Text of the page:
Authors of section


Matthias Hansen, Rodrigo Pesántez

Executive Editors

Joseph Schatzker, Ernst Raaymakers, Rick Buckley

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Floating position

1. Positioning

This position can be used for operating on the top leg for a lateral approach or the bottom leg for a medial approach to the proximal tibia.

The nice thing about this approach is that it allows the patient to be rolled to a more supine position if a second more anterior approach is required beyond a posterior or posterolateral approach.

floating position

The patient is placed in a floating position with all bony prominences padded.

Mid operation, the patient may need to be rolled to a more supine position if anterior approaches are required.

Alternatively, by flexing the hip and externally rotating the top leg, the surgeon can approach the proximal tibia more anteriorly.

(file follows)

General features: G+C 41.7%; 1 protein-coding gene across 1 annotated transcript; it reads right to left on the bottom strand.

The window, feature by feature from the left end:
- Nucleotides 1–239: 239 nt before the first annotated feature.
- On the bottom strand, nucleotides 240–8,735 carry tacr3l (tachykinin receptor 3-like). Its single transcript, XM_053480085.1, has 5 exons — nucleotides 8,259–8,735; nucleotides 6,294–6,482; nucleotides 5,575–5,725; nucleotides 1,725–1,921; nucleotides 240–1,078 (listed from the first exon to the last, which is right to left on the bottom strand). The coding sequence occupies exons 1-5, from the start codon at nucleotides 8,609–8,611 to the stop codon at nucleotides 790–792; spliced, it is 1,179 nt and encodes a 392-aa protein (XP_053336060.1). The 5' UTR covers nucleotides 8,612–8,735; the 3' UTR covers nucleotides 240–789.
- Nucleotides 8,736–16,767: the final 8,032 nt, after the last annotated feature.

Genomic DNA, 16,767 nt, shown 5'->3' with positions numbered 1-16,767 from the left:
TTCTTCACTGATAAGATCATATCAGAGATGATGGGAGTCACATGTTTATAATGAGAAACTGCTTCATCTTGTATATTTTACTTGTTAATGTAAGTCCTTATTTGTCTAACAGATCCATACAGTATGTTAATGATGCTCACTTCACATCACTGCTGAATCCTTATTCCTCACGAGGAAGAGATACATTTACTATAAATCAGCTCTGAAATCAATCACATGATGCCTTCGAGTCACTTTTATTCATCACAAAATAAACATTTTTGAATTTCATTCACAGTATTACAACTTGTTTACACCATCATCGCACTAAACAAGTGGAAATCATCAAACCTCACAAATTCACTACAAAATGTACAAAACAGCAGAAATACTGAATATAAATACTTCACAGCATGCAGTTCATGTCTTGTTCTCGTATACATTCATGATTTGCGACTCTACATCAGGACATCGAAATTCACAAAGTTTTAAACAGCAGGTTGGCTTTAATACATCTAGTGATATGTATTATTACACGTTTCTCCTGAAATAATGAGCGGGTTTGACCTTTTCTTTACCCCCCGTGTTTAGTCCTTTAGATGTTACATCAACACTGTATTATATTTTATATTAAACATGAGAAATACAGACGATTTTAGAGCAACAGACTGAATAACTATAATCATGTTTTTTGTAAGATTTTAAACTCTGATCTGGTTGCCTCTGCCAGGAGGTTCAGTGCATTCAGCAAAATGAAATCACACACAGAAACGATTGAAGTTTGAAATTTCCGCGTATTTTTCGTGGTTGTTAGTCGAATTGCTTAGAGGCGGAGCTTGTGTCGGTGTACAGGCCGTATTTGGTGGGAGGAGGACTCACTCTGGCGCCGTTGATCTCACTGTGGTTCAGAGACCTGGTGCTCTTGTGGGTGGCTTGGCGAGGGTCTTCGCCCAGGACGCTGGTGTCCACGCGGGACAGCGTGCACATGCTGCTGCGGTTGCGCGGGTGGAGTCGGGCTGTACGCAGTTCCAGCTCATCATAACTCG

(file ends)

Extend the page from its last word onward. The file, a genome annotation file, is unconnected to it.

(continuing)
floating position

2. Tourniquet usage

The use of a tourniquet is necessary in open and direct reduction of articular fractures.

It is also helpful in open direct reduction and screw and plate fixation. It is not necessary whenever MIPO techniques are employed. It is contraindicated for the insertion of external fixator pins, in intramedullary nailing, and under most circumstances when dealing with open fractures.

floating position

3. C-arm positioning

C-arm positioning must allow for perpendicular images of the plateau, especially accounting for the posterior slope of the proximal tibia. As well a true lateral image must be easily obtainable.

floating position
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